Keeping an open mind to pop culture and its followers


By Emma Goodwin

When it comes to the music universe — which, let’s be honest, has basically monopolized my entire being — there are two things I have come to respect and appreciate time and time again. The first is my father and his complete disregard for genre. The man has praised rappers, pop stars and the world’s greatest, abandoning bias for the greater musical good in a way that mimics the second thing I adore.

Rolling Stone magazine — a publication widely respected for honest music reviews — also spans every genre. Giving fair, honest, respectful and non-demeaning reviews to all artists, pinning The Jonas Brothers and One Direction on the same page as award winners like Beck.

When it comes to those involved in the music world, these are people doing it right – displaying an ability to look at Justin Bieber as a musical artist rather than depreciating him because 99.9 percent of his fan base is made up of adolescent girls.

This type of disregard is clearly present in the musical world; seeing who a band’s fans are, and if the fans aren’t deemed musically savvy, well, the band must be awful, too.

But these types of judgements clearly exampled by Carly Rae Jepsen or The Backstreet Boys a few years back have been seeping into other pop-culture arenas as well.

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I find myself having to bite my tongue before I say I love Cosmopolitan, my favorite television show is The Mindy Project and one of my favorite movies is You’ve Got Mail (the one time I made the “mistake” of admitting this in a Media class, I was met with laughter and slight disregard for my following opinions on cinematic works).

But the problem is not that I like these things, the problem represented here is two-fold.

First of all, it is unfair to take one aspect of a person’s pop-culture preferences and make judgements about their taste — pigeonholing them into a lower standard of appreciation because of the merits you have assigned a certain piece of work. It is also unfair to do the opposite and see who likes a certain piece of work, and judging that work by who enjoys it rather than experiencing and evaluating it for yourself with a clear mind.

And second of all, all of the things people get judged for liking, most of the time, haven’t been evaluated fairly. Or they haven’t been given second chances after periods of evolution.

I enjoy Cosmopolitan for their funny, sarcastic reporting, but also for their intensely feminist manifestos and moral preachings about the right and wrong treatment of people. The Mindy Project is one of the only successful shows to display characters in love rather than in limbo and hit its stride while doing so (take that Sydney Pollack!). And “You’ve Got Mail”? Tom Hanks and Meg Ryan paying tribute to Jimmy Stewart in a sweet rendition of “The Shop Around the Corner”? Don’t even try to hate.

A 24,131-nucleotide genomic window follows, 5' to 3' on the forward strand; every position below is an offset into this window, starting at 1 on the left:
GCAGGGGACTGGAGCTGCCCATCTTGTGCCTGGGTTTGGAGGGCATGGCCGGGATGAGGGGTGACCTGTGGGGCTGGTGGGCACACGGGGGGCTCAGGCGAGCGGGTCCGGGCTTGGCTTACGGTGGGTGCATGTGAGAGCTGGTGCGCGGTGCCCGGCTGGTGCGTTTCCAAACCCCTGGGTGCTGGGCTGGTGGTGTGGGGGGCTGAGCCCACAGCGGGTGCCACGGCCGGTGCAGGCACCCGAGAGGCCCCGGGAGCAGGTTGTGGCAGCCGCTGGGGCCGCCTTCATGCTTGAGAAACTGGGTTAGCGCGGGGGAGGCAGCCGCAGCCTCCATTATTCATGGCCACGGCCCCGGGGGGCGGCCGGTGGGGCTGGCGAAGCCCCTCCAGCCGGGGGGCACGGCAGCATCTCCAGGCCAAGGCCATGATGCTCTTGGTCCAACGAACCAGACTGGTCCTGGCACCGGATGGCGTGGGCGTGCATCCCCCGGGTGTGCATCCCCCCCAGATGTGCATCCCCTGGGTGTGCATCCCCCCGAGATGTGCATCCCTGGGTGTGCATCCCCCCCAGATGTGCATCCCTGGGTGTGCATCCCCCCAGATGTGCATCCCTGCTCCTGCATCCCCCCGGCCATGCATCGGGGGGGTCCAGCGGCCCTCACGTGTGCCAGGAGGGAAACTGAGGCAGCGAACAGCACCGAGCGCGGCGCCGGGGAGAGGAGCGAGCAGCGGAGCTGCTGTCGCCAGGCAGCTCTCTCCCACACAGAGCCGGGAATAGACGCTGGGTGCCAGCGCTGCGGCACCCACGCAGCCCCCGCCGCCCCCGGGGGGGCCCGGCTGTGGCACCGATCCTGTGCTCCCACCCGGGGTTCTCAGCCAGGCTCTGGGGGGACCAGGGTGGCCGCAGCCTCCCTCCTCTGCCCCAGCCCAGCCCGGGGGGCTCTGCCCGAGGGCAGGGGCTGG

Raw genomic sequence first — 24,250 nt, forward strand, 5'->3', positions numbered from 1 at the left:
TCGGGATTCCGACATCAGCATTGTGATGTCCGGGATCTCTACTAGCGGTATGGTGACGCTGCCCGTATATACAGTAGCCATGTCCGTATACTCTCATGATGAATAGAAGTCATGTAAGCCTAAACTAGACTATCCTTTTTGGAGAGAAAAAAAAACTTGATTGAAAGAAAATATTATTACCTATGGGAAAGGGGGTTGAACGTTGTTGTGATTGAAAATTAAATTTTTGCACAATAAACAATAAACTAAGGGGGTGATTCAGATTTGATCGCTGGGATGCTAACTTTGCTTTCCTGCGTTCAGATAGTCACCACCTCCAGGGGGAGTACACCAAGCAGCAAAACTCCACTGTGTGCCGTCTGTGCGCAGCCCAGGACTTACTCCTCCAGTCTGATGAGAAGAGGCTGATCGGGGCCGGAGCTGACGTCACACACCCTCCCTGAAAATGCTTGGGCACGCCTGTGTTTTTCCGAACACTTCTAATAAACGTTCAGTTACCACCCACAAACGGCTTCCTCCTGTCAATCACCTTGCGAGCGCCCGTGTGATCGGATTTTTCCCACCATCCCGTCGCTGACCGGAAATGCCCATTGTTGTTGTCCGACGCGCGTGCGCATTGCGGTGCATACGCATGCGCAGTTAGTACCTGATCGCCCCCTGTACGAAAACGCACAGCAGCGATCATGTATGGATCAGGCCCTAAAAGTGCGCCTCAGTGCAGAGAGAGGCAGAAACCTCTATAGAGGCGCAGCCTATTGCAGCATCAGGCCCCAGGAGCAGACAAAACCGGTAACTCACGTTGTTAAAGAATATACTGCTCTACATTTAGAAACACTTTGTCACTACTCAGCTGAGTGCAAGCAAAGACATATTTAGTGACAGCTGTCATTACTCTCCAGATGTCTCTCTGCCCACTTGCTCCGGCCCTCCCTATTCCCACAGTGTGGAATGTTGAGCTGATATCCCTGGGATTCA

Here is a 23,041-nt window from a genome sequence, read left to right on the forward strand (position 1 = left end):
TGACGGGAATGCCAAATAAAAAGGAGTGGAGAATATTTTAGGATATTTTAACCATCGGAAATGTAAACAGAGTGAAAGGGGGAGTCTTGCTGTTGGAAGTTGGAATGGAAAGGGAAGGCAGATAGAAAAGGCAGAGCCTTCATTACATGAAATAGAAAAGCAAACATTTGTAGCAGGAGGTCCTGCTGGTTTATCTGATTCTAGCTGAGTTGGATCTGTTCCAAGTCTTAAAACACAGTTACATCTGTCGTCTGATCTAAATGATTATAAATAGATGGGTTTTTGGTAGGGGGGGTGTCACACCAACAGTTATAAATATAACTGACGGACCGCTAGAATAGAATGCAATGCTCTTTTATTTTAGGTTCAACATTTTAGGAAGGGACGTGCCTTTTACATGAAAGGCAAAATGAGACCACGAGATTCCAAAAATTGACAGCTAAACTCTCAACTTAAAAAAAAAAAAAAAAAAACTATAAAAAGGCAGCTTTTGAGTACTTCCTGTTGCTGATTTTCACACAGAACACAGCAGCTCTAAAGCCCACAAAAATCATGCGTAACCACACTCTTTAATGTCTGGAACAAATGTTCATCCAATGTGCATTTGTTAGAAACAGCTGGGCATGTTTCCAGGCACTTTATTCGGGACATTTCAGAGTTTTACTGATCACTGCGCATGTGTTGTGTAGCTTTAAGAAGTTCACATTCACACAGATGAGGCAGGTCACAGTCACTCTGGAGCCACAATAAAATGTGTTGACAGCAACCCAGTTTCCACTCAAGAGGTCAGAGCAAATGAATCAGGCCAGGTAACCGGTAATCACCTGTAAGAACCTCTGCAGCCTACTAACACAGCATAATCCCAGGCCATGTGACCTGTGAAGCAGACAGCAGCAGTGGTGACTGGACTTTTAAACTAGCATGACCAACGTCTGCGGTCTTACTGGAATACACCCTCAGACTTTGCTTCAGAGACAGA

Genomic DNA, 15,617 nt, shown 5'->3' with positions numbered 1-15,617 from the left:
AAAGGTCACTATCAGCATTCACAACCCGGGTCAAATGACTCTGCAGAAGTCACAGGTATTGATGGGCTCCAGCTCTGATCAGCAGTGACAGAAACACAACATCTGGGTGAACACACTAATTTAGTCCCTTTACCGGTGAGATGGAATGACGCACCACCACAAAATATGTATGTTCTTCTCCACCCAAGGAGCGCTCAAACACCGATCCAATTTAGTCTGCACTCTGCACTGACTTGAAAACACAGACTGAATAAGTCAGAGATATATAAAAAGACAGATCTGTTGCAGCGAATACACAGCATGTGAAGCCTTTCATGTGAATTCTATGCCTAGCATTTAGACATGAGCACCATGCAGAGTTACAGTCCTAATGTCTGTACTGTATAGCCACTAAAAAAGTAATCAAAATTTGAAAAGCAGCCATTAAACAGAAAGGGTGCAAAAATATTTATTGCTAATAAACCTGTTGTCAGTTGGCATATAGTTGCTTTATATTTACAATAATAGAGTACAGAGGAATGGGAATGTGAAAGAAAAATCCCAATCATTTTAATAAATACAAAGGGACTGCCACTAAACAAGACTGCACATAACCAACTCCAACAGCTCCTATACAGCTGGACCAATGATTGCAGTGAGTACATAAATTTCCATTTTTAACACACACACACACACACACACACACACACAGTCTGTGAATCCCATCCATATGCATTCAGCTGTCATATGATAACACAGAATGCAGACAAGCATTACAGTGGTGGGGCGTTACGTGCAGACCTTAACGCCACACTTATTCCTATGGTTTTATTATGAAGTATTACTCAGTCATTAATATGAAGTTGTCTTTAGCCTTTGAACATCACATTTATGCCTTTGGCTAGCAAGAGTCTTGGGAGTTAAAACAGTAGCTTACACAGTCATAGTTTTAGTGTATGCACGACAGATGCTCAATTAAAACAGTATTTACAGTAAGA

And not that I — or anybody else — should have to validate taste, but it is possible to enjoy all of these things while still reading The New York Times and The Onion; while liking “Transparent;” while lauding Wes Anderson.

I can love One Direction until the world ends — and I probably will. But it makes no sense that that infatuation could ever impede upon my ability to evaluate other musical selections or genres.

So yes, this can be perhaps taken as a plea to stop the judgements and assumptions about people and the things they like. And absolutely people need to stop doing those things and stop scoffing when they see certain artists on a person’s iPod.

But, like I said, the problem is two-fold, and it also comes with an urgency to reevaluate and do so without bias. We judge based on first impressions: First episodes, first listens, first five minutes.

And none of that is fair. The first episode of “Parks and Recreation” — heck, the first season — was a mess compared to the rest of the series. The first listen of Wilco’s “Star Wars” was rougher than I would like to admit. The first five minutes of “Ferris Bueller’s Day Off” bore me to death.

And similarly, “What Makes You Beautiful” and “Call Me Maybe” have a tendency to write off artists as pop-trash when they’ve grown and changed.

It’s not fair to keep outdated perspectives of things we no longer — or more likely never did — understand. And it’s unfair to judge others because of those false perceptions.

So next time someone tells you they like One Direction, make sure you’ve listened to “Four” before you judge the band or the person. In the same way artists like Taylor Swift have evolved, so have others who are still constantly tossed to the side. Artists (as well as their fans) are constantly evolving — and yet, our judgements are staying the same.

So until you give works of art their due process – along the same lines of a Rolling Stone review — you have no right to deem it unacceptable or lacking talent, and the same goes for the fans, whose interests are likely multifaceted and complex rather than limited.

Emma is a junior in LAS.

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